runbikekindaswim

39. Last Conversation

Dad was fearful in his last days. He had been to the hospital many times, and every single time he came close to death. What he remembered didn’t reconcile with what most people report when having a near-death experience. He, in fact, had a lot of bad experiences. There was one time in particular where he had to relive a day three times in a row—in which doctors sedated him, but he was still fully aware of what was happening to him. He could hear the conversations, feel the pain, feel the choking and suffocation.

When I saw him the next day following that whole ordeal, he had tears in his eyes as he tried to communicate a question on how many days he had been out. When I told him one day, he was really confused and it took him a while to wrap his head around it. He thought he had gone to hell and that this was his eternal punishment.

He pondered for a long time on what he could have done to deserve that as a punishment. He did not ever want to be in the hospital. He had hated hospitals for his whole life, and that experience made him hate them even more. Dad’s last trip via ambulance, he actually walked out to the ambulance willingly, and this time, it wasn’t because of the usual shortness of breath, it was because of chest pains.

I was sure that this was going to be a short stay and he’d be back soon. During his last stay, he experienced more sedation, more hallucinations, and more disorientation. I went to visit him every single day to get an update on his status. One night in particular, they had considerable trouble getting his heart rate down.

It was steadily beating at about 160, then it would calm to 120 or so before going back up to 160. It wasn’t good for him. Then, the next time he was up, I walked in right around his dinner time. He couldn’t wait to talk to me, but he could barely speak. It took all of his effort and energy, but he had some things to say.

Dad: Son, I know without a doubt that there is an afterlife.

Me: Really?

Dad: (Nods.)

Me: How are you so sure? You’ve been seeing guns on the ceiling and all kinds of hallucinations…

Dad: That wasn’t me, I wasn’t here.

Me: You weren’t here?

Dad: I was there.

Me: Okay well…did you see anyone you knew?

Dad: (Shaking his head no) It’s not like that. You can see souls being born into life and it’s the most beautiful thing you can see. Time doesn’t exist there. Time is here because of us and we’re here because of time. Ohhh, I should have done more. (Looking at his hands) I could have been another Jimmy Page! (referring to his skill as a guitarist). I could have done more…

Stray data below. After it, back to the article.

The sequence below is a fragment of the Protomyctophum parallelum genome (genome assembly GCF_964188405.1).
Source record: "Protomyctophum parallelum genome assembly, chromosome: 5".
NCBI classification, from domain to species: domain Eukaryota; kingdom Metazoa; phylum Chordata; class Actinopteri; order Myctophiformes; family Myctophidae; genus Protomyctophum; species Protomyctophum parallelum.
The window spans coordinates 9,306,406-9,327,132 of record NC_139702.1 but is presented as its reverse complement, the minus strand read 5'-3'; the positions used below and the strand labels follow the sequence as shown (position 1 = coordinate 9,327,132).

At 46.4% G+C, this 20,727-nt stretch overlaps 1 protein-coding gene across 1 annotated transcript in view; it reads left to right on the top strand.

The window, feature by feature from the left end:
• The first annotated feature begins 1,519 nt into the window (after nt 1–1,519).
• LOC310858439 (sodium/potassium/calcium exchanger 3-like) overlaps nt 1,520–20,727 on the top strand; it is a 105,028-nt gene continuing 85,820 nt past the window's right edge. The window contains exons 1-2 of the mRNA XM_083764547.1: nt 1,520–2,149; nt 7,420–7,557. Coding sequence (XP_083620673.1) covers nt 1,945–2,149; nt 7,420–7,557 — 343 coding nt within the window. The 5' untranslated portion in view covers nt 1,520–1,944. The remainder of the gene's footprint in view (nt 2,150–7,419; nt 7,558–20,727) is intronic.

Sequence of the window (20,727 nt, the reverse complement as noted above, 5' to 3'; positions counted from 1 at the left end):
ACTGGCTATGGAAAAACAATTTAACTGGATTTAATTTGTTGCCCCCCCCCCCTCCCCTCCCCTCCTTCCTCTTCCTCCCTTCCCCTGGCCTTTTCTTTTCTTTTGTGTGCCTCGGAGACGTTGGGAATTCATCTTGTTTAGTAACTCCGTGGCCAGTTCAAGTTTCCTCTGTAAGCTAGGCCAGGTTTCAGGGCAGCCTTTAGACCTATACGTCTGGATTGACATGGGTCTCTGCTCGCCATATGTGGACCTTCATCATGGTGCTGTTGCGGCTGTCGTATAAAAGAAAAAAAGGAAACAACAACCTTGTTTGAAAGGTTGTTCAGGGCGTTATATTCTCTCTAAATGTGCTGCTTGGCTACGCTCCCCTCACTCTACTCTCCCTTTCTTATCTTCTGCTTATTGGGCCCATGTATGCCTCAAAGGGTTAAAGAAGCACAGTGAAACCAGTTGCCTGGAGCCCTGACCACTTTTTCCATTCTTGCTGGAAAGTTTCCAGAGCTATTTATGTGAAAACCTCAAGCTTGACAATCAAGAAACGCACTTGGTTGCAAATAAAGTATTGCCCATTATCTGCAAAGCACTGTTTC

Me: But you were the greatest dad!

Dad: (Smirking a little to indicate that isn’t what he meant) Do more. Do everything you can!

Me: So…like carpe diem? Like seize the day?

Dad: (Brightens up) Yes! Do everything you can. Don’t worry about the consequences. Everyone finds their way. People worry too much about the consequences. Just do good and do as much as you can. Everyone eventually gets there. Tell the family…

Me: Can I tell everyone?

Dad: Yes, tell everyone…

Me: Okay, Dad. I’ll tell everybody!

Dad: (Nods in agreement)

(I can tell he’s tired by this time)

Me: I love you Dad.

Dad: I love you too, Son.

This was the last conversation that I had with him. I miss him terribly and have been trying real hard to find myself again after his passing. It’s been a long time and I’ve been able to cope with it just enough to finally write this all out. I hope this finds someone who needs to hear it.

InfusingChaos

40. When the Tables Turn

When I was 15 years old, I was scheduled to do a tilt table test because I was consistently experiencing dizziness and fainting spells. The test basically consists of them leaning you up at an angle on a big table. After about 20 minutes, the doctor started to tilt the table back and I could feel myself suddenly passing out.

I got severe tunnel vision and lost like 95% of my eyesight. It felt like I was looking through a straw, and then I totally blacked out. I remember hearing the doctor call the code and my father cussing at the doctor for having “killed” me. I remember hearing a lot of slamming and banging around, which I assumed was the crash cart and nurses shoving into this small testing room.

I felt a pressure on my chest, like when you have someone stand on your back to crack it. I found out later that this was the nurses doing CPR. I saw an array of vivid colors kind of dancing around forming objects in the dark. The scariest thing was how peaceful it all felt, just pure 100% peace. No panic, no pain, no sadness, nothing just bliss.

I coded for just under two minutes. As soon as I came to and opened my eyes, I felt seriously angry and hostile. I started ripping off whatever I could get my hands on and yelling at the doctor to get me off the table.

Ozarkblood

41. Nothing to See Here

My wife and I discussed this at length. Four years ago, she died twice in three months—needing full resuscitation both times. Both were lengthy rescues. One resuscitation was off-and-on for nearly 40 minutes. I asked her later, once she had recovered, if she remembered anything at all from during the times when she was clinically dead.